Companies are at war for talented workers

New survey provides insights into global worker shortage and steps companies can take to reduce its impact

Akashdeep Arul
New Update
Companies are at war for talented employees

Employees are leaving jobs frequently today, which has caused a shortage of talent that has companies around the globe reeling.


According to a survey conducted by Citrix Systems, 40% out of 1,000 knowledge workers in the US have left at least one job in the past year or are considering doing so.

“It’s clear from our research that employees today are willing to jump ship for jobs that give them the freedom to do meaningful work from the location of their choice and provide equal opportunities to contribute and advance their careers,” Tim Minahan, Executive Vice President of Strategy, Citrix, said.

Employees are not freaking out


Workers are burned out and 35% of respondents to the survey say it has caused them to leave a job. When asked why they opted to move on, only 6% said they “panicked and made an emotionally driven decision.”

Meanwhile, 33% wanted to try something new and 13% saw it as a way to inject certainty into their future and regain some of the control they’ve lost during the pandemic.

Money is not everything


Salary and benefits are important but it is not inspiring workers to seek new roles. Among the participants surveyed who have changed jobs in the last 12 months, 53% took a pay cut and 60% joined startups and accepted equity in exchange for salary.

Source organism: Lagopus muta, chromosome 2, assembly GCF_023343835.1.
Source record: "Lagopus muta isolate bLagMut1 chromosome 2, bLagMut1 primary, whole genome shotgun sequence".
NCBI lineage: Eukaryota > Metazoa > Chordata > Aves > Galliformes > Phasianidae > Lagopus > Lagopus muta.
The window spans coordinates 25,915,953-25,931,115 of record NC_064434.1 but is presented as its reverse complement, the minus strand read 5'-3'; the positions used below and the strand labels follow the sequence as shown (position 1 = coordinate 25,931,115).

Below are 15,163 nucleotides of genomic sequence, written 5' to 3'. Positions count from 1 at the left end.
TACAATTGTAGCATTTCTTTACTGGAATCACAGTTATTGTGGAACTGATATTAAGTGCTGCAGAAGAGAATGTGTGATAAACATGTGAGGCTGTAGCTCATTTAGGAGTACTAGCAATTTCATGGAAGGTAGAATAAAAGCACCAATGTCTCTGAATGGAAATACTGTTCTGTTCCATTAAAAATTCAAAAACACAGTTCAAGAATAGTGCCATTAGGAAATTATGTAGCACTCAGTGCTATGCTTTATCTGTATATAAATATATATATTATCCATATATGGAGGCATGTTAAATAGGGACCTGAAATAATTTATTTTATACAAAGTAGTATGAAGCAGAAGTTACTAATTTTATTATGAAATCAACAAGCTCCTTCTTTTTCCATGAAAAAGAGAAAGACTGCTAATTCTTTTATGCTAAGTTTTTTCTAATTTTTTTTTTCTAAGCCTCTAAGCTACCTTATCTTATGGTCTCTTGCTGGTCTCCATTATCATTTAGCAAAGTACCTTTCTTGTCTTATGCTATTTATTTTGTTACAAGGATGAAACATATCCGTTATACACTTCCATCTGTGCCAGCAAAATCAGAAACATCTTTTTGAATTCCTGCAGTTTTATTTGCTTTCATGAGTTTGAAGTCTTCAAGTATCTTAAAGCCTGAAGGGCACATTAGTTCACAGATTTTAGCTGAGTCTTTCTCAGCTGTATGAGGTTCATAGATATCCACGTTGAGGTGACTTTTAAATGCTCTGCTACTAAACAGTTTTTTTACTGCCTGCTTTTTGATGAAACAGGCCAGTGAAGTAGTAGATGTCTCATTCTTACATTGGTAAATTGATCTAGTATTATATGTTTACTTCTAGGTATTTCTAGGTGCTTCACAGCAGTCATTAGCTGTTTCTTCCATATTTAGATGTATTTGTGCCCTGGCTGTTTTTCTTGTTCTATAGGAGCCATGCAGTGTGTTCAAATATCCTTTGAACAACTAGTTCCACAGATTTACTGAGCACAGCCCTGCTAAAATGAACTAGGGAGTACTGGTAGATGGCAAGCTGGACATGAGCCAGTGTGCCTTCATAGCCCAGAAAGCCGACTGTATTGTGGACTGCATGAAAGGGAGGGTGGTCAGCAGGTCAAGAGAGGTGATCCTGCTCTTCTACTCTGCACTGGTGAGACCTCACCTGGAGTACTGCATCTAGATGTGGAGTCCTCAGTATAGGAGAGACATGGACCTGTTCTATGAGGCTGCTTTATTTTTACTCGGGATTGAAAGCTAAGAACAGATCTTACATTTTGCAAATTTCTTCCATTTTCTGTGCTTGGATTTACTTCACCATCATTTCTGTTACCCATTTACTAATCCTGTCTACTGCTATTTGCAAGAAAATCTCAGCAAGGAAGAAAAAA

Flexibility is key

Today’s workers prefer flexible arrangements that give them the freedom to choose where they work best, whether at home, in the office, or on the road.


In the survey, 80% of respondents said it was “very” important that they be able to work from anywhere and 55% said they would accept a pay cut in return for the ability to do so.

Employee experience has never mattered more

Modern workers want to engage in innovative work, be productive and make meaningful contributions to the business that are valued without interference.

  • 60% of workers polled left jobs for positions that provide more opportunities to innovate and try new things
  • 38% were not engaged in or passionate about their former role
  • 31% were frustrated by overly complicated technology and processes
  • 47% believe they can do more meaningful work in their new roles

Fear of the digital divide is real

The global pandemic has made clear that remote work can boost employee engagement and productivity. But as companies shift to hybrid models, there is fear it will open a new digital divide.

“If left unchecked, hybrid models can quickly establish two classes of workers and infuse the workplace with inequity and bias,” Tim said.